Toyota is pushing back the planned reopening of its U.S. manufacturing network by a week, workers now expected to begin reporting to their posts on May 11.
The Japanese giant becomes the latest on a growing list of automakers who have delayed restarting production due to concerns about whether they can keep employees safe during the ongoing coronavirus pandemic. Though some manufacturers were moving ahead with plans to open back up this week or next, others, including General Motors, Ford, Fiat Chrysler, Tesla and Kia have stretched out their plans.
Toyota was targeting May 4 for its start-up but, “based on an extensive review with our supplier and logistics network” it has pushed back seven days. The critical goal, the company said in a statement, is “the health and safety of our employees and stakeholders.”
The automaker did not provide specific details on why it pushed back the planned reopening of a network of parts and assembly plants dotting the U.S. The mention of its supplier and logistics partners, however, suggests it may not be confident that it can ensure a steadily supply of the parts and components it will need to resume production.
That is a potential challenge as many of those suppliers are struggling financially and may not have the resources to implement the extensive changes needed to protect workers, cautioned David Yanez, chief operating officer of PTI QCS, a quality control firm working with a number of automakers to address the challenges of building cars during a pandemic.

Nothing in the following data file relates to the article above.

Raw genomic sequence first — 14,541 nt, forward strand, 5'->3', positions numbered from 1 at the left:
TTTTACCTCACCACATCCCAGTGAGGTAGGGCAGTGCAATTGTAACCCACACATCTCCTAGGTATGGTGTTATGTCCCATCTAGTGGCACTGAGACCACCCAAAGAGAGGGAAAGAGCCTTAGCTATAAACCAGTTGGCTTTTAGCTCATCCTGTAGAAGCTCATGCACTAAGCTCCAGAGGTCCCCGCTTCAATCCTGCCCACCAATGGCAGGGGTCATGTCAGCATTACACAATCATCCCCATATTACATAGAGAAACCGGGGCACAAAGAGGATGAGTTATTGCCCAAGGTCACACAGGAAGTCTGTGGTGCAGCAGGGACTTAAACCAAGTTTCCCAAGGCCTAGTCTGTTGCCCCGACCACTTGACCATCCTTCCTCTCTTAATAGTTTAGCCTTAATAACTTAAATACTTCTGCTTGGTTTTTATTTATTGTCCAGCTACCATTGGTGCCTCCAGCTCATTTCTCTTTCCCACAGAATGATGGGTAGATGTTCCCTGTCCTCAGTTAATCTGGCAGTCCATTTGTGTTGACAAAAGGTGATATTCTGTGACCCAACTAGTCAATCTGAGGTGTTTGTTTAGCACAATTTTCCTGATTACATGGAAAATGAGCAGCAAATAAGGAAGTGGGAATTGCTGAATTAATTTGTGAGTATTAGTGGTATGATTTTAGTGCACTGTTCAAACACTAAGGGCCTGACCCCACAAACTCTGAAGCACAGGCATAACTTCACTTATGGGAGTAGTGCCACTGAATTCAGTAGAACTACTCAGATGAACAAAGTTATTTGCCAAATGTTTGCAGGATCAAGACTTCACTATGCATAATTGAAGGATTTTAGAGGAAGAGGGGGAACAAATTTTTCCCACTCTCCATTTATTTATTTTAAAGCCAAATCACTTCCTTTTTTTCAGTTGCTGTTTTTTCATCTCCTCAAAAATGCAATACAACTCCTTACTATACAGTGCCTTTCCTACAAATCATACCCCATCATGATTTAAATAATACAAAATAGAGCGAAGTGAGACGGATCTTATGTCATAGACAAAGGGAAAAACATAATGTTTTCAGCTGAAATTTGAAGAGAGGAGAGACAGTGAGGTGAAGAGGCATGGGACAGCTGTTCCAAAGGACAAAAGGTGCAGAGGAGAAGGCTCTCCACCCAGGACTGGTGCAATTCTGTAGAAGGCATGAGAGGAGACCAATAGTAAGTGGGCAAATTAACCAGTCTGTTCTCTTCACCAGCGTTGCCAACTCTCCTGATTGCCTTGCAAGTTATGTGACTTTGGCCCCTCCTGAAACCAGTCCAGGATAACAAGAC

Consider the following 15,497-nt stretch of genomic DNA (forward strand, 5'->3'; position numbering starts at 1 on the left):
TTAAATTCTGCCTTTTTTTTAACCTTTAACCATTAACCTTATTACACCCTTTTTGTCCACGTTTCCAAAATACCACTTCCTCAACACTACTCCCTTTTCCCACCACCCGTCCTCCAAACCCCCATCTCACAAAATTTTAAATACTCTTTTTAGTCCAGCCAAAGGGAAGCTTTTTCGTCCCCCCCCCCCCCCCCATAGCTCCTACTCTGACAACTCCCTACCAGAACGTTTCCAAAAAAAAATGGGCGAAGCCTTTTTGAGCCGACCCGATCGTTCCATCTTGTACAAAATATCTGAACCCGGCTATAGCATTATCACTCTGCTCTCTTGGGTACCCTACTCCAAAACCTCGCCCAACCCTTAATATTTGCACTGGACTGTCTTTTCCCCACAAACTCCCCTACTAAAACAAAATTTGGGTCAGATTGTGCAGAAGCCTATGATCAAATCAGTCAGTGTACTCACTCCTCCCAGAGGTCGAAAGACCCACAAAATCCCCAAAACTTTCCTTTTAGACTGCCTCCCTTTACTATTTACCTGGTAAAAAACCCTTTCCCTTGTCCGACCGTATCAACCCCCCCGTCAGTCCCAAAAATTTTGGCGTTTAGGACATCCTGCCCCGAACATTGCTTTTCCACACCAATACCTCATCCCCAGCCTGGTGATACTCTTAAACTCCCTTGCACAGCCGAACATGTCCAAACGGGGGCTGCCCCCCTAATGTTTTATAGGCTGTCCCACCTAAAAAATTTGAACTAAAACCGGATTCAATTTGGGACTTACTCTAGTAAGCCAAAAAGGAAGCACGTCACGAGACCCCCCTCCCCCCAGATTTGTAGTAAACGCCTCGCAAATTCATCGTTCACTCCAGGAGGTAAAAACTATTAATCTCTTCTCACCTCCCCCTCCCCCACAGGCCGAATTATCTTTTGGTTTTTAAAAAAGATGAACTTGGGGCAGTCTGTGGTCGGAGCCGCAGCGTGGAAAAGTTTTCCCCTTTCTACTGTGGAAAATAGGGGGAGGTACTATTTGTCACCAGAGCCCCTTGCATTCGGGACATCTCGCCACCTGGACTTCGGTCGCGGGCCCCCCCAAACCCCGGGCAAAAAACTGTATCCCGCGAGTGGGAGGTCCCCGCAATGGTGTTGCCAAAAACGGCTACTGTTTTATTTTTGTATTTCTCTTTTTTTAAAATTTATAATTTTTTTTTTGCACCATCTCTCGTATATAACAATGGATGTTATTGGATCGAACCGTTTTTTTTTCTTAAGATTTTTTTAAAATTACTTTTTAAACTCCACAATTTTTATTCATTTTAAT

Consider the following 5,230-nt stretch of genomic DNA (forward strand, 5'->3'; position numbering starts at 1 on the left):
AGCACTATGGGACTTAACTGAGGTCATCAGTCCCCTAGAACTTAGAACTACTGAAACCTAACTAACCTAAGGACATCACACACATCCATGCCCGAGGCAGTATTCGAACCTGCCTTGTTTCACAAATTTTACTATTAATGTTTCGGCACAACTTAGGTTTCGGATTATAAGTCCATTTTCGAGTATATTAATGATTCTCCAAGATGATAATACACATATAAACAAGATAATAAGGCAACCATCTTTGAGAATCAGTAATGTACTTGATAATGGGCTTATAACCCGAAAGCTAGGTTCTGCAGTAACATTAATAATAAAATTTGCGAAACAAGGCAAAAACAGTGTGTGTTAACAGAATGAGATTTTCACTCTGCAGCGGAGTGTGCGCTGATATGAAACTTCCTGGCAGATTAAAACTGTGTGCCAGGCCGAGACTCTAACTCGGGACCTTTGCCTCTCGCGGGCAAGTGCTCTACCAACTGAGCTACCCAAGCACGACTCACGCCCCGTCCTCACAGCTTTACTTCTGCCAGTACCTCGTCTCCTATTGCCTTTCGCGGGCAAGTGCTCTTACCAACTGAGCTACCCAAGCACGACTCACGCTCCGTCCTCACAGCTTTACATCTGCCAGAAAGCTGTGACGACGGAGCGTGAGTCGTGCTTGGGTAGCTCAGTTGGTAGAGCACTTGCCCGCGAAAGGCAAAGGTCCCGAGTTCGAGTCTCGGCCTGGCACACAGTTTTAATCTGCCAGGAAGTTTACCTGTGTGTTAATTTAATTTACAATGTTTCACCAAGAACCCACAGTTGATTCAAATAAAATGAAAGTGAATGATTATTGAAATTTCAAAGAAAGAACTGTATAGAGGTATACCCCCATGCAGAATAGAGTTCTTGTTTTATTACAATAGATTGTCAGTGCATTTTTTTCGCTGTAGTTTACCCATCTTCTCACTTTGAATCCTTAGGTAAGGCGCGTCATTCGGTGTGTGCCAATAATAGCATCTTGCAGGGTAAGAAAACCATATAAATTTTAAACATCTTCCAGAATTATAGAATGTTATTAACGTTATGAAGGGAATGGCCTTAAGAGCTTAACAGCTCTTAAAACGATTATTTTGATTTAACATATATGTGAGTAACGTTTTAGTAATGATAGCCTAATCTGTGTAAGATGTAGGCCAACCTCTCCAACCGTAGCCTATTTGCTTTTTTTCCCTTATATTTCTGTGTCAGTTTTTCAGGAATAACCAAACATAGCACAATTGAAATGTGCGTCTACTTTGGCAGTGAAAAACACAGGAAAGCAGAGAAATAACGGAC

Yanez also said in an interview that it could take time to convince workers, even those employed by a deep-pocket manufacturer like Toyota, that all the necessary steps are being taken.
“Our culture now has to be about safety first. If workers don’t feel safe it could disrupt the entire production chain,” Yanez told TheDetroitBureau.com.
In a webinar with reporters last week, Toyota outlined the extensive steps it planned to take to reduce the risk of infection. That includes staggering start-of-work times to limit the number of workers entering or leaving a plant at any one time, redesigned work stations to reduce person-to-person contact, and the use of masks and other personal protection equipment.
Workers across the industry have raised concerns about whether such steps will be enough. Last week, Rory Gamble the president of the United Auto Workers Union, pressed Detroit’s Big three to delay their own reopening plans, cautioning that, “At this point in time, the UAW does not believe the scientific data is conclusive that it is safe to have our members back in the workplace. We have not done enough testing to really understand the threat our members face.”
All three of the Detroit automakers were expected to restart production on May 4. They have now pushed that back to May 18, at the earliest.
“It is important that our employees feel confident that all precautions have been taken to ensure our facilities are safe, secure and sanitized when production resumes,” FCA said in a statement. “In light of the updated state stay in place orders, the company is re-evaluating its plans to resume its North American operations and will communicate new restart dates in due course.”
GM, Ford and FCA also found it difficult to reopen, as originally planned, due to the extension of a stay-at-home order by Michigan Gov. Gretchen Whitmer.
Separately, Tesla on Monday signaled to workers at its Fremont, California assembly plant that it will not have them report to work on Wednesday, April 29, as it originally had announced.
And Kia, which had planned to restart its Georgia assembly plant on Monday, April 27, has now pushed back to May 4.